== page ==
Quantifying changes in fluid in a specific brain area, using a magnetic resonance imaging (MRI)-based method, could provide a way to track brain damage in patients with Parkinson’s disease, a new study suggests.
The study, “Progression marker of Parkinson’s disease: a 4-year multi-site imaging study,” appeared in the journal Brain.
Previous studies have suggested that accumulation of free water molecules in the brain could be a potential biomarker for brain changes and damage caused by Parkinson’s. Researchers at the University of Florida (UF) have now provided long-term data analysis that validates free-water accumulation in the posterior substantia nigra – a brain area affected in Parkinson’s – as a progression marker for this illness.
“By finding a new way to detect and track how Parkinson’s affects the brain, this study provides an important tool for assessing whether a drug might slow or stop those changes and keep symptoms from getting worse,” Daofen Chen, program director at the National Institute of Neurological Disorders and Stroke, said in a news release.
The research team evaluated imaging data collected across one to four years during the Parkinson’s Progressive Marker Initiative (PPMI) – a multicenter global study to identify and validate progression markers in Parkinson’s, and sponsored by the Michael J. Fox Foundation.
While the amount of free water in the substantia nigra remained the same throughout one year in healthy volunteers, the same was not true for early-stage Parkinson’s patients. The team found that in those patients, free water increased in the substantia nigra over the course of one year, and kept increasing in the following years.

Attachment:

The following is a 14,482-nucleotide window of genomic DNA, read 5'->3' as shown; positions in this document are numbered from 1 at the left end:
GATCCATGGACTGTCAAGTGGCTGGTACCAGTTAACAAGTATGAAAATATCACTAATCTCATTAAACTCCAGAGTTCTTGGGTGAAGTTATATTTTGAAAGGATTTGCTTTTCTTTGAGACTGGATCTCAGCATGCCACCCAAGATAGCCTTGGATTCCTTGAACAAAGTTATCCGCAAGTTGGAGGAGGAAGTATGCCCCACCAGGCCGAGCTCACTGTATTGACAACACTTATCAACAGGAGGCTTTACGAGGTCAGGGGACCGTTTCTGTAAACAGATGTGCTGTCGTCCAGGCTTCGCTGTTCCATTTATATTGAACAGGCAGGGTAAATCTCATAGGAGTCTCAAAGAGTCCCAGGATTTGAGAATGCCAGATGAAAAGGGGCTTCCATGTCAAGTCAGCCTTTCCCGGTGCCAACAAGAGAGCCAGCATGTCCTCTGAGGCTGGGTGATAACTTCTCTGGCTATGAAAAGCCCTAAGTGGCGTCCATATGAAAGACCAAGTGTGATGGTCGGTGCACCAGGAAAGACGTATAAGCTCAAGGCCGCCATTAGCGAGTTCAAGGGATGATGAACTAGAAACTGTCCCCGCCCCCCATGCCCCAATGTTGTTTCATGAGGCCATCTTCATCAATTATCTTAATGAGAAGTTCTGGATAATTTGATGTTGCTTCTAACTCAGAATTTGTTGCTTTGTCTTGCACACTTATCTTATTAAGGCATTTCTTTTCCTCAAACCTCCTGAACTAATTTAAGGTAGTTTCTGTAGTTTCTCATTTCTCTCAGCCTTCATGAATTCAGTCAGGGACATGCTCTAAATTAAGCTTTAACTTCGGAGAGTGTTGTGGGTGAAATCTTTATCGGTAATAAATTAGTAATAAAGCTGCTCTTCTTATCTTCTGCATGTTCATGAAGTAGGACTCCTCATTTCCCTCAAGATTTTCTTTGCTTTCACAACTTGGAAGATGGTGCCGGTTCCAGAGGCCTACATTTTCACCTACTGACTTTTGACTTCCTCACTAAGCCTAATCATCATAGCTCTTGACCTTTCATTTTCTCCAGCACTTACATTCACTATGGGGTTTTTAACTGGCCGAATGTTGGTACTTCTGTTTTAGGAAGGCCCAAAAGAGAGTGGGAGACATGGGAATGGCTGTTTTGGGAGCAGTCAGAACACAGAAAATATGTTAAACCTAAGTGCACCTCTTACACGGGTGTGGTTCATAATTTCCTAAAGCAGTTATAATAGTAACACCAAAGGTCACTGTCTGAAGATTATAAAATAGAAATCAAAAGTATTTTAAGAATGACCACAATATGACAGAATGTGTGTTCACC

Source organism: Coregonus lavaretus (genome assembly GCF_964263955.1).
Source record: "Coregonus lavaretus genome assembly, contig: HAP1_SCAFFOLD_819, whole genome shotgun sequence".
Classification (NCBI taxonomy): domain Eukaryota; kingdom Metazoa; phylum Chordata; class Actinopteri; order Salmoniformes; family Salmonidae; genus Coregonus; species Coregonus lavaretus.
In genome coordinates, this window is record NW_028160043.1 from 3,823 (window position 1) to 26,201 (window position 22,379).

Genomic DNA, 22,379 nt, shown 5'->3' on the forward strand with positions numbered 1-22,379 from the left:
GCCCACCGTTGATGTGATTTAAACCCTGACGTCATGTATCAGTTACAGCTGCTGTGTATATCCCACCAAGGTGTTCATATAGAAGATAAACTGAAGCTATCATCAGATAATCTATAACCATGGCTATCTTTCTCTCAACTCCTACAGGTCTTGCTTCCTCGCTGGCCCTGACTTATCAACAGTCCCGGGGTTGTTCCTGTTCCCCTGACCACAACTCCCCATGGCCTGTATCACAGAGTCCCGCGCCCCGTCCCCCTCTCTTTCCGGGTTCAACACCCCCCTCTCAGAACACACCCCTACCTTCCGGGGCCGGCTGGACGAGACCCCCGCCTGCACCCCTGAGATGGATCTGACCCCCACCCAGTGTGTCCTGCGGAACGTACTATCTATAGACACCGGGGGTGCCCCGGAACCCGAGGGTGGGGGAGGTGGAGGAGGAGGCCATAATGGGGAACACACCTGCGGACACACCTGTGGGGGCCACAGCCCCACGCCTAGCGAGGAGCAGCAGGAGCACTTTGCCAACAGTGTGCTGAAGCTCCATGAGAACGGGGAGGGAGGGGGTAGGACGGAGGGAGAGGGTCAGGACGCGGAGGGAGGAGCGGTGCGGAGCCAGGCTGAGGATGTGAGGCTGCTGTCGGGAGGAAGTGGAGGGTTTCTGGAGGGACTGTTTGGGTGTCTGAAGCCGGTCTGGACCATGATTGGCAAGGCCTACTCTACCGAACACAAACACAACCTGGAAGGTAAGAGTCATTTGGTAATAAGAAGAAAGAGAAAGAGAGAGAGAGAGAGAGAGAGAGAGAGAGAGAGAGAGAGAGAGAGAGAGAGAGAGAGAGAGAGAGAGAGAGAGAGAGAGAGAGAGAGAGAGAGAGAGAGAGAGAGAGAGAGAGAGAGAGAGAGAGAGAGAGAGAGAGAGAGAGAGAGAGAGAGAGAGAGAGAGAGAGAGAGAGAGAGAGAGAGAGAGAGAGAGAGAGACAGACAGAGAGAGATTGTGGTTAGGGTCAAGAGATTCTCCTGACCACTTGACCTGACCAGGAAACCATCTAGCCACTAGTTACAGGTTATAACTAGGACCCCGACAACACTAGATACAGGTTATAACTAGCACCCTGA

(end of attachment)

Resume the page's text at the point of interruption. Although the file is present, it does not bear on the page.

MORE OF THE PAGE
“The amount of free water doesn’t just change over one year. It keeps progressively increasing, which suggests that it’s tracking the progressive degeneration of neurons,” said David Vaillancourt, a professor of applied physiology and kinesiology at UF.
The team also found that the progressive accumulation of water in the substantia nigra is linked to worsening Parkinson’s symptoms. This finding suggests that water changes in the brain reflect Parkinson’s-related damage to neurons.
“That correlation is encouraging because it pins down the biological relevance of free water,” Vaillancourt said. “The PPMI data is real-world messy data, and when you find the effect in real-world messy data, it makes you think that it has legs.”
Taken together, the findings suggest that measuring free water using imaging methods could be a means to evaluate disease progression, with potential as a clinical trial outcome measure. The team adds that the method is highly reproducible, which could largely facilitate measures of treatment efficacy. Nonetheless, more studies are needed to understand the underlying mechanism of water changes in Parkinson’s.
Currently, the research team is developing new computerized analysis methods to facilitate free water analysis in MRI-based scans.